Ausmarine Editorial – August 2012
Having been on the receiving end of many thousands of press releases over the last 35 years or so, I never cease to be amazed at the stupidity of some of their creators.
I hasten to add, though, that despite what some of my counterparts in the general media propound, we in the media would not survive without a steady flow of good press releases.
An editor’s problem is that a certain percentage of the press releases received are mis-directed, simply silly, inaccurate or so full of hyperbole that you can only laugh at them.
Over the years I have become used to a reliable standard of sober common sense in the press releases I have received from Defence Media on behalf of the Royal Australian Navy. This comfortable arrangement has been sabotaged recently by the receipt of two astonishingly stupid releases from that once reputable source.
The first disappointment came in a highly political “fantasyland” effort describing how HMAS ‘Stirling’, the Navy’s West Australian base is to be powered by wave energy. I know I’m not the only one to comment on the silliness of that release. It was badly written and badly focussed. I trust the Chief of Navy has been appropriately embarrassed as a result.
Even worse was the one that arrived the following week headed: “HMAS ‘Farncomb’ celebrates successful sinking at RIMPAC.” In the most glowing and over-hyped terms it described how a stationary derelict target ship – presumably with all water-tight doors open – sunk 40 minutes after being hit by a Mark 48 torpedo fired from the ‘Farncomb’.
Well, big deal! That is about as exciting as shooting chooks in the chook pen. I cannot believe that the boat’s C.O. really made the self-congratulory comments attributed to him in the release. Nor can I believe that his boss, Commodore Stuart Mayer, really made the comments attributed to him.
By all means highlight notable achievements but please don’t subject us to this kind of drivel. If the ‘Farncomb’s’ C.O. had missed such a sitting duck it would have really been news. This kind of great “success” hardly improves the already sufficiently tarnished reputation of our Collins Class subs.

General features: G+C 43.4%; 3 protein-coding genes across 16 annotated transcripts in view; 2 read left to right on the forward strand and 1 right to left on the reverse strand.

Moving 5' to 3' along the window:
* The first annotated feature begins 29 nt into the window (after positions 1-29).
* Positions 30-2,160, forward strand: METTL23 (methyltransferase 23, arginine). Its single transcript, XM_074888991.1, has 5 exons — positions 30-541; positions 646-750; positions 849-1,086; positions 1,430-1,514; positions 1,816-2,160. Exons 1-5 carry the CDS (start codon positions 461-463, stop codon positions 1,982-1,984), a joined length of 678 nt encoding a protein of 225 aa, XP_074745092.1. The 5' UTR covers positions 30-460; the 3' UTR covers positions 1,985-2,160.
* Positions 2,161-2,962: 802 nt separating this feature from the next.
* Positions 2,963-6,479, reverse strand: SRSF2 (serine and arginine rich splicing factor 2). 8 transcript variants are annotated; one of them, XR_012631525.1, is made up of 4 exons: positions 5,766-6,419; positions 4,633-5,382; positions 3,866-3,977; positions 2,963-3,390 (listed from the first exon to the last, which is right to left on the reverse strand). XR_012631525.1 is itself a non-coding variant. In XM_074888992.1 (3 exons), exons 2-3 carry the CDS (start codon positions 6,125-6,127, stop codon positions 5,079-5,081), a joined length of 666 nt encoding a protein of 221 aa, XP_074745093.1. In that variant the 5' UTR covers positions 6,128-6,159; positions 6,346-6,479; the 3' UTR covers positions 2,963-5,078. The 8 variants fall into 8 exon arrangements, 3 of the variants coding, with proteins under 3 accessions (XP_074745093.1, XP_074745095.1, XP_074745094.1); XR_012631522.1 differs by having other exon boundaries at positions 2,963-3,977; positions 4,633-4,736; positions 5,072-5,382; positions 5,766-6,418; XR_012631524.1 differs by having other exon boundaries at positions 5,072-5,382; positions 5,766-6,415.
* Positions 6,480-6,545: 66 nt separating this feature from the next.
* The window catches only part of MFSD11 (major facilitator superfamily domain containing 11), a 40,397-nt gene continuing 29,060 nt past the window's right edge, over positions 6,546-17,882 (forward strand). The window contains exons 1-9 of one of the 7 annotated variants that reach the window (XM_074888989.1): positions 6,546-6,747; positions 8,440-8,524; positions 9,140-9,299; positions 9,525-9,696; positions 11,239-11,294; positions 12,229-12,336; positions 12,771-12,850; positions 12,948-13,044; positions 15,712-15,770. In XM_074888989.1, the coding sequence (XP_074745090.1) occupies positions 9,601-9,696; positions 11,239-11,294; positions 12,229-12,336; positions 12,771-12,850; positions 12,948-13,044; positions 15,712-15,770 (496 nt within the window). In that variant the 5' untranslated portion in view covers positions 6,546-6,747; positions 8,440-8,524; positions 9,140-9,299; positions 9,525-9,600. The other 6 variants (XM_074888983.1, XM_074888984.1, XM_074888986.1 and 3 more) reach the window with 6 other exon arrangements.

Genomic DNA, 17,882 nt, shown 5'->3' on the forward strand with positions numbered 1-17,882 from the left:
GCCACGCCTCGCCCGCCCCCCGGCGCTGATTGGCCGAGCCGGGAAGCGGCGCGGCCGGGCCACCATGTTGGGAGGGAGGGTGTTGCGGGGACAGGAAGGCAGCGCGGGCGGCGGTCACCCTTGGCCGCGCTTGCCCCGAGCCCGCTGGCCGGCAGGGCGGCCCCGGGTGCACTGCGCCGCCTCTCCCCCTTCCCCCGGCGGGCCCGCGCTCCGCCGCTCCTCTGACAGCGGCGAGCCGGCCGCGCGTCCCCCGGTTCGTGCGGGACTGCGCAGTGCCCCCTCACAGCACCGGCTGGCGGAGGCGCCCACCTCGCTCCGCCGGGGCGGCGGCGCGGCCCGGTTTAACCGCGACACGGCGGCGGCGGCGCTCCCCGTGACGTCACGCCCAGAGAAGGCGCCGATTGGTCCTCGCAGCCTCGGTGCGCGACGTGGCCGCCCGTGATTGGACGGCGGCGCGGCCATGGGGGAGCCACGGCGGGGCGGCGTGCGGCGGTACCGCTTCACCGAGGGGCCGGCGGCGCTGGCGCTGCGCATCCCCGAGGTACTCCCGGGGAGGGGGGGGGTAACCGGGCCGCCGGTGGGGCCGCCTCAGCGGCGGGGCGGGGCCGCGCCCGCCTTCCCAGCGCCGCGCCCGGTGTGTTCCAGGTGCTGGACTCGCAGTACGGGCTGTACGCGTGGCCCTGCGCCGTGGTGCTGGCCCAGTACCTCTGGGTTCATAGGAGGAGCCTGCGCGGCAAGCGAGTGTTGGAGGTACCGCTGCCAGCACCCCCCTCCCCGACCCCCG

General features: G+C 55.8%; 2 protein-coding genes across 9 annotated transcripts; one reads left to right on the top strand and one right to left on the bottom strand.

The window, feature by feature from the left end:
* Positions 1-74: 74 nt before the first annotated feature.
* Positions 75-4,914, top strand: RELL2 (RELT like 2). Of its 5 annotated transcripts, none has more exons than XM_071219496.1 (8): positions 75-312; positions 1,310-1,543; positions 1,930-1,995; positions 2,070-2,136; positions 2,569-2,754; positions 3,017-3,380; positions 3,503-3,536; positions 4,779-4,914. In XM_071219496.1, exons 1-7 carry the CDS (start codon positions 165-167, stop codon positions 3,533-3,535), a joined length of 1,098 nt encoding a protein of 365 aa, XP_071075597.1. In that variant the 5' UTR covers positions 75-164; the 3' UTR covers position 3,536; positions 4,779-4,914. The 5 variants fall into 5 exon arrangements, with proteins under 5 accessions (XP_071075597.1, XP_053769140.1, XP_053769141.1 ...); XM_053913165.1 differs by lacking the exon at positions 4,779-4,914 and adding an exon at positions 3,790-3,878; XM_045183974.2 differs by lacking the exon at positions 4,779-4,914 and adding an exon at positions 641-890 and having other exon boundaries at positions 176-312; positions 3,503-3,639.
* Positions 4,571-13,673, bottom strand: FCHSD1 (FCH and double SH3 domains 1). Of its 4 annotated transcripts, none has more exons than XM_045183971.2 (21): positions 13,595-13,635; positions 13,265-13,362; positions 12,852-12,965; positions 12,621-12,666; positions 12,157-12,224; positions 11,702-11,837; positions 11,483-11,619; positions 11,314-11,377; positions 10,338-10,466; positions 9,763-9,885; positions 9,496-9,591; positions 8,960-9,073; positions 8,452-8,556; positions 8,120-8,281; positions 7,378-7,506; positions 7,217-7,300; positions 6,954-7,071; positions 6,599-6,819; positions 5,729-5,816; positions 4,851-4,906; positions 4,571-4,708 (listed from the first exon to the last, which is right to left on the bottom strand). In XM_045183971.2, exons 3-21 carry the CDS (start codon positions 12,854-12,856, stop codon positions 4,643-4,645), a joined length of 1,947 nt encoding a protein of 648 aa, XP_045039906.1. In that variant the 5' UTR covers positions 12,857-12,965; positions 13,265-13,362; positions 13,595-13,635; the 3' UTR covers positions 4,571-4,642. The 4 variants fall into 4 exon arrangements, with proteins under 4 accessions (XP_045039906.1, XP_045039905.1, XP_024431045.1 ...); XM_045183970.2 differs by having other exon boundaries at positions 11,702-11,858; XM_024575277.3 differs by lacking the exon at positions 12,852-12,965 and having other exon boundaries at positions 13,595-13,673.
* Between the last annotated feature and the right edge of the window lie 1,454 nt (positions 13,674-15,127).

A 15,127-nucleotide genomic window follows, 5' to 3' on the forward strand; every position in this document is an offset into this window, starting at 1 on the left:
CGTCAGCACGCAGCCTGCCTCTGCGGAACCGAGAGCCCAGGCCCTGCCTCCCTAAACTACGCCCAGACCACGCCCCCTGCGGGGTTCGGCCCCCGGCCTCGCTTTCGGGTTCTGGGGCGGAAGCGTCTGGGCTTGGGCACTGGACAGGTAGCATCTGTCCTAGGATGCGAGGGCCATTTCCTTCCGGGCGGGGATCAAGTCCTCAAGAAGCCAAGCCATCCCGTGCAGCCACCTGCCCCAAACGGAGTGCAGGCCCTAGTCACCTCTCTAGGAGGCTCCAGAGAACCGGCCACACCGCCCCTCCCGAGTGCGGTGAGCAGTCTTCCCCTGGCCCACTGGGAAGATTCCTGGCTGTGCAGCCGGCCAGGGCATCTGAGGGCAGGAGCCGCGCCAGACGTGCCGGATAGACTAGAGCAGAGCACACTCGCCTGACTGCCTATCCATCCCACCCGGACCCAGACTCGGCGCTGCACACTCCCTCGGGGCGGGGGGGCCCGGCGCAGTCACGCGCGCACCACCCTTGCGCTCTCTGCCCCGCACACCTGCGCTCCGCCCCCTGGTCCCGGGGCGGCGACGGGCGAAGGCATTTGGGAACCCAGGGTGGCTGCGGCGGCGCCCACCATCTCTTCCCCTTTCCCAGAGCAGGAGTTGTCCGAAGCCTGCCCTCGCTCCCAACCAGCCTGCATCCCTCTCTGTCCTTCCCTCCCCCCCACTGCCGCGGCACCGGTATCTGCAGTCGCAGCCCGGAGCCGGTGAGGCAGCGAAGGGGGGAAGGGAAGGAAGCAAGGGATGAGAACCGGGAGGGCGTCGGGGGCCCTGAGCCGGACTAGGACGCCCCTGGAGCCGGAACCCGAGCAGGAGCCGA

The Navy really needs to refit its PR department before it suffers greater embarrassment.
Italian hype, though, is even worse
A day after I was advised of the “sitting duck success” of the ‘Farncomb’ I received a desperate release from the PR department of the Italian naval shipbuilder, the government owned Fincantieri.
It’s no wonder that Italian economy is in trouble if the best its biggest ship builder can do is serve up a load of untrue twaddle.
In celebrating the twentieth anniversary of the record trans-Atlantic crossing of the speed boat ‘Destriero’, which was built by the yard, it informs us, for example, that ‘Destriero’ was the “largest ship in light alloy ever to be constructed”.
I won’t go into the remainder of the rubbish the release gushes with. Fincantieri shouldn’t just refit its PR department, it should replace it.
A “corrective” release was received the next day but is was still replete with errors.
Meanwhile from Australia’s capital of socialism, Adelaide, comes…
…another asinine release, this time from the South Australian Maritime Museum. I quote in part:-
“MICROMACHINA was created as a social comment on human’s destructive and capitalist drive to control our planet. Money, profits and economic growth take precedence over enviroment, habitat and entire species.”
This is to promote a coming art exhibition at the museum.
Apart from showing zero cultural and political sensitivity, the S.A. Museum’s PR person seems to have no knowledge of or interest in where its press releases are directed. I know it’s unreasonable to expect that museums would be able to employ the best and brightest, but… Anyway, when the S.A. Maritime Museum comes begging for money, keep this indiscretion in mind.